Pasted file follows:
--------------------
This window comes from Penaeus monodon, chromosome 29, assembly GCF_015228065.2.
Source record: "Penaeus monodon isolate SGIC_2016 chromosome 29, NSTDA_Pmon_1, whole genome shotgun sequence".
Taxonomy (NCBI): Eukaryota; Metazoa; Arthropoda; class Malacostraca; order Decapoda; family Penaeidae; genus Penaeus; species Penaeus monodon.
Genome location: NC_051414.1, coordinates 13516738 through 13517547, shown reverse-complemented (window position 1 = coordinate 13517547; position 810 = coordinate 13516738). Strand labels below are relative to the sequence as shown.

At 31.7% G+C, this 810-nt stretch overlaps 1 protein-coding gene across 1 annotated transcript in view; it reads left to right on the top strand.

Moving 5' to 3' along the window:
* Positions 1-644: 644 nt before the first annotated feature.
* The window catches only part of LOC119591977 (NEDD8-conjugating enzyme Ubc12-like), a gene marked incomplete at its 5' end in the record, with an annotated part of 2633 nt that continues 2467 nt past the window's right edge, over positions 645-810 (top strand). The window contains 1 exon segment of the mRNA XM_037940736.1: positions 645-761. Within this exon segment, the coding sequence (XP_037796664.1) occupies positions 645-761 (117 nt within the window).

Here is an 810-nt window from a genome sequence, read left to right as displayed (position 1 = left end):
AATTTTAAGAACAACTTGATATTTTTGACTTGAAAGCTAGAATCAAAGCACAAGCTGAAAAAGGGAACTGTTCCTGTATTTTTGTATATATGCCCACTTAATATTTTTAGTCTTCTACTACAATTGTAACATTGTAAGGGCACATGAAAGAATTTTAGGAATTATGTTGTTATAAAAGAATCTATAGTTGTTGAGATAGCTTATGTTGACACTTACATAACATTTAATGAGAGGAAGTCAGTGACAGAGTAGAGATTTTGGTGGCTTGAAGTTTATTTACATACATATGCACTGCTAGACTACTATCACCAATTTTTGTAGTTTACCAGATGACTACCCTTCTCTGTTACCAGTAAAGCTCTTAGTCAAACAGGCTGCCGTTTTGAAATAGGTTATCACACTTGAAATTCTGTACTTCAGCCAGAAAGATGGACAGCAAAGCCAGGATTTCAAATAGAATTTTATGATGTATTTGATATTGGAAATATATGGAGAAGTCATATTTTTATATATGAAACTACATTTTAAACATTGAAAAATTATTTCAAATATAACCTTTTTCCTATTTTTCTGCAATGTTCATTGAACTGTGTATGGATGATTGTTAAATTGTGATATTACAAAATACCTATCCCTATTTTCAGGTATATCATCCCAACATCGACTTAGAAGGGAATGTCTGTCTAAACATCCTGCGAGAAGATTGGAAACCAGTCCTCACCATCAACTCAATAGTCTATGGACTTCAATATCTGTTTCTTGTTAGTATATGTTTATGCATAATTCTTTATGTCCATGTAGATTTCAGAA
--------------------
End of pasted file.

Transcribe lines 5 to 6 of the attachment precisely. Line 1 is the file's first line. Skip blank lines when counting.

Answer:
At 31.7% G+C, this 810-nt stretch overlaps 1 protein-coding gene across 1 annotated transcript in view; it reads left to right on the top strand.

Moving 5' to 3' along the window: